There are great lessons that can be learned in sports, regardless of the outcome on the scoreboard. For the kids who put on the blue-and-white of Wayne High, winning is the end goal, but the knowledge that comes from competition, regardless of the final outcome shown on the wall, in the scorecard or beyond the outfield fence, is something that is of far greater value down the road.
Ask any of the athletes who competed this year what the final score of a particular game was. They might be able to tell you — maybe they’ve already forgotten. Ask them what they LEARNED from that game, though, and the chances are they’ll be able to come up with something.
They made an adjustment in their swing that allowed them to catch up to a pitcher’s fastball, or they positioned their hands in a manner that allowed them to control a block for that extra step to keep a hole open for the running back to get through. Maybe it was a change in their timing to help pound an attack off a short set, or changing the grip on their putter to help them control their stroke on the green. It could even be that little extra conditioning that they worked on to help them handle a tough run at the next cross country meet.
Sometimes, we forget that these ARE high school kids and not paid professionals. We also sometimes lose track of the fact that the coaches are, first and foremost, our kids' teachers, both in the classroom and in whatever sport they participate in. Getting caught up in the hoopla of wins and losses is easy for us adults in the stands, but sometimes what gets lost in our desire to see our kids win a state title is that these kids are not only competing at their best, but learning about the game and, more important, themselves. It's easy to see it and critique it from the stands, and it's easy for the adults to cast blame on a teammate, or the coach or a bad call by the official. That's not a lesson our kids need to learn . . . better they learn to experience the successes and the mistakes and learn from them and take ownership of everything, win or lose.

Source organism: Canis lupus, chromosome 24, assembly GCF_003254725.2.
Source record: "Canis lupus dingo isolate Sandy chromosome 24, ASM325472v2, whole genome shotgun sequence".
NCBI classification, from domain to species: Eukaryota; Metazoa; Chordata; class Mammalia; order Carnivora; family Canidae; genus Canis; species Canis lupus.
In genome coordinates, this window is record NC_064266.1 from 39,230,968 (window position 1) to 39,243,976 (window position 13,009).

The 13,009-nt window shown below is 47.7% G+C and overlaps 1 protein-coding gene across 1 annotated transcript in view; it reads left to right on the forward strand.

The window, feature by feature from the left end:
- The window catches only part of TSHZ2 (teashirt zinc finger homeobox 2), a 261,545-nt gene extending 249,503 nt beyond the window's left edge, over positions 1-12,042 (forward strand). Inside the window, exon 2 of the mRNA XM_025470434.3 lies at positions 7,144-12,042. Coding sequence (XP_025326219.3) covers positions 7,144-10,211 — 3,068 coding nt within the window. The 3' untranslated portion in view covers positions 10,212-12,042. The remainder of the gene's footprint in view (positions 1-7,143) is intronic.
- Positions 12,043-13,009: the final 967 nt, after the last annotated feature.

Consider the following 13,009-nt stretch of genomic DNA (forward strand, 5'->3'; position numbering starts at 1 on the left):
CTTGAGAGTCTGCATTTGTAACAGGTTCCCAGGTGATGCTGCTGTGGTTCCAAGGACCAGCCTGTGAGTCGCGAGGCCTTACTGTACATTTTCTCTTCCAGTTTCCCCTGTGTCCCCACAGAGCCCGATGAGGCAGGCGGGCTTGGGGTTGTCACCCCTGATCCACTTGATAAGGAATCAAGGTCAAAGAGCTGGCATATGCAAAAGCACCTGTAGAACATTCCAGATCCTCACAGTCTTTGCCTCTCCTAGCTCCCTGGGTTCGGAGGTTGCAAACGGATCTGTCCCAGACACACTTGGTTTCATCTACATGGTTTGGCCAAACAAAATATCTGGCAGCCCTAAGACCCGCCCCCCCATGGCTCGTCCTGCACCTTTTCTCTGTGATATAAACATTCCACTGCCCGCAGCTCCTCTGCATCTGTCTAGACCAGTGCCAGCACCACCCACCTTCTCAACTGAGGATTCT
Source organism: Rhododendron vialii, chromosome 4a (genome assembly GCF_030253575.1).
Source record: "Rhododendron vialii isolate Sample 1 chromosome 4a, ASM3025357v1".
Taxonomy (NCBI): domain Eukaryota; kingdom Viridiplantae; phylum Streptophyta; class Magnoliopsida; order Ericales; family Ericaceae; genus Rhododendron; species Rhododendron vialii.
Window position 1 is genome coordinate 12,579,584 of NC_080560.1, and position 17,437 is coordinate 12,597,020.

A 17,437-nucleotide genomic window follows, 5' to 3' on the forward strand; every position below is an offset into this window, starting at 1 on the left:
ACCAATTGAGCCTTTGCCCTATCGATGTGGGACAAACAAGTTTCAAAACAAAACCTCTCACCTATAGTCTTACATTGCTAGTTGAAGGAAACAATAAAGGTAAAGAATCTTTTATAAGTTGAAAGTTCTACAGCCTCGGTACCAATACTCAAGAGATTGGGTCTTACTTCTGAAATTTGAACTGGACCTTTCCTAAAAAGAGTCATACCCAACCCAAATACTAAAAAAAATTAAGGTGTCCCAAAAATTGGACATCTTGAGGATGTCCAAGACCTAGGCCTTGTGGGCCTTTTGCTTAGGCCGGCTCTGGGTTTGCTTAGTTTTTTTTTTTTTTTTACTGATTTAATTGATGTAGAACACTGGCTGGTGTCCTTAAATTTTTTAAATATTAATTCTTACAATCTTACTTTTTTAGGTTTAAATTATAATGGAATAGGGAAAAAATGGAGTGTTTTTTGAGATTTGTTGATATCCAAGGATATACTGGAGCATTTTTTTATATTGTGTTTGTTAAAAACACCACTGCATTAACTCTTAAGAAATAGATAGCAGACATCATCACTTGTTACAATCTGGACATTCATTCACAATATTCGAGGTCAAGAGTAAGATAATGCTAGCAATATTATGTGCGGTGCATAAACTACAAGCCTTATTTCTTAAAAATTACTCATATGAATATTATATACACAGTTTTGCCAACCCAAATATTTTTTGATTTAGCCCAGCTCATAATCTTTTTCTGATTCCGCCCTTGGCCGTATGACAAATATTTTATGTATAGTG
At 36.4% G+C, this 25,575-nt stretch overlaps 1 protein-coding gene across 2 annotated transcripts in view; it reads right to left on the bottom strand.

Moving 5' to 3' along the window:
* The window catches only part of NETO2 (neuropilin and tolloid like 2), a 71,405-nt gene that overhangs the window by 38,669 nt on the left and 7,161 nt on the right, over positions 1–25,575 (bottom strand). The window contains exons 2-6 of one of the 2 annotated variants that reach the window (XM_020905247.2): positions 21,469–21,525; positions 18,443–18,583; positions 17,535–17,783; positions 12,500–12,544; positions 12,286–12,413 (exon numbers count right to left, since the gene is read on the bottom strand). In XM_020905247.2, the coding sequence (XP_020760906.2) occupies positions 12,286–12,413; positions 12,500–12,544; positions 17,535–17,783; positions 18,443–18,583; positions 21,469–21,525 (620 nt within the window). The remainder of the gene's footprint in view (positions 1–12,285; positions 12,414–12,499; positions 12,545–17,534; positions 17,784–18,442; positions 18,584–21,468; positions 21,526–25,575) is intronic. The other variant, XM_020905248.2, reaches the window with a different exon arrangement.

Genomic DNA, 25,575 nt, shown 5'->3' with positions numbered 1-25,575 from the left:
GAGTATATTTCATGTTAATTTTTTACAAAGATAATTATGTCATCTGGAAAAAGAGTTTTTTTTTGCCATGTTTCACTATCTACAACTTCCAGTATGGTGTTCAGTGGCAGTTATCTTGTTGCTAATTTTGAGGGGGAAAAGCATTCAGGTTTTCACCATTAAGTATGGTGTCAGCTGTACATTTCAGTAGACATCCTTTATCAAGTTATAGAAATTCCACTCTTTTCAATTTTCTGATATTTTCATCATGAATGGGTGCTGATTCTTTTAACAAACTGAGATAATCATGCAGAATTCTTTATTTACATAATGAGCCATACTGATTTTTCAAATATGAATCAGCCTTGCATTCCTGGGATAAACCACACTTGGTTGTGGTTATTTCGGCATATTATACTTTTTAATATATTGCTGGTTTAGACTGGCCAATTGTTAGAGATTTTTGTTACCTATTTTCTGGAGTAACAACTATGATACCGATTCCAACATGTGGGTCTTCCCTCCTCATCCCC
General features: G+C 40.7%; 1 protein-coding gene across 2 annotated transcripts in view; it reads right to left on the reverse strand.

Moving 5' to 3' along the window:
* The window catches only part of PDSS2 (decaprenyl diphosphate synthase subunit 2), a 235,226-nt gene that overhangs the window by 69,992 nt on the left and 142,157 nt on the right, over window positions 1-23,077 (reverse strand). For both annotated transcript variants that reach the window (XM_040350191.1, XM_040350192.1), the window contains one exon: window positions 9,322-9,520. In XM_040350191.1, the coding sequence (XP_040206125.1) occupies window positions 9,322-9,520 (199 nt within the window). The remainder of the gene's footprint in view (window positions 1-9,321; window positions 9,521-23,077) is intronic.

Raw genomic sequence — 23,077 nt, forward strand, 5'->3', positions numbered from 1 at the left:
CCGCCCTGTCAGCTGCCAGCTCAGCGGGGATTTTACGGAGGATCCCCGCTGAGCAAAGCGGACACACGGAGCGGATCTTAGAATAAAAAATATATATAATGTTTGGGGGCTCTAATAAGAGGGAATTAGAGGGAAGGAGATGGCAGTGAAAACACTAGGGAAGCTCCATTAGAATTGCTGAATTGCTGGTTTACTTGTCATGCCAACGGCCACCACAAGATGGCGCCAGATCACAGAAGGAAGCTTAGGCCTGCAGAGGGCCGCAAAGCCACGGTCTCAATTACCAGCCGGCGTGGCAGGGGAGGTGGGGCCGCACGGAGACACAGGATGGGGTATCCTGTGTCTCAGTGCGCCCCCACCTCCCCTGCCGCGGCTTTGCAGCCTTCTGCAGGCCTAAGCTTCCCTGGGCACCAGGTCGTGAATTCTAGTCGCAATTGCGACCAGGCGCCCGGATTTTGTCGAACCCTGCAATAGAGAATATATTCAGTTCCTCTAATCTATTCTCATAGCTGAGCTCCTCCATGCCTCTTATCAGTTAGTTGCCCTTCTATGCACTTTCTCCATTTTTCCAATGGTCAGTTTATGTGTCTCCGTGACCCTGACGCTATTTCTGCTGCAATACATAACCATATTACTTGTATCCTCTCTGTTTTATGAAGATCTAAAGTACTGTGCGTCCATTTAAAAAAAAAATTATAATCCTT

Everybody wants to win a state championship, and it’s always heartbreaking for those kids who come up short in the end. I watched the Wayne High softball team gather in a circle after their season ended at state, and there wasn’t a dry eye among the group. When the volleyball girls came out of the locker room for a team photo after losing in the district finals Saturday afternoon, the tears were still flowing as they smiled through them while the parents and the local photographer furiously snapped away. The look of disappointment on the football players’ faces could be seen all the way up in the press box after their season ended as well.
It won’t happen today, but as time goes on, these young men and women are going to look back on these seasons and will better remember the work they did before, during and after the games than the games themselves. The weightlifting, the long runs around town, the seemingly-endless conditioning drills, the time in the batting cage, on the practice field or in the gym with coaches yelling at them and pushing them to get better — they will look back on those experiences and realize that all that work not only made them better athletes, but better people as well. They discovered that nothing good comes easy, that hard work will lead to rewards, that settling for second-best is not an option when you know you can do better.
Watching the kids who represented Wayne High this fall, I never came away feeling like they hadn’t given their all. Some nights, they were simply not as talented as the other team. But that never stopped them from leaving everything they had in between the lines. Giving their best, regardless of the outcome, was what I saw them do this fall sports season, and I hope the lessons they gained from those experiences are ones they carry with them long after their days of playing competitive sports have come to an end.
As far as I’m concerned — when it comes to youth and high school sports . . . THAT is the only thing.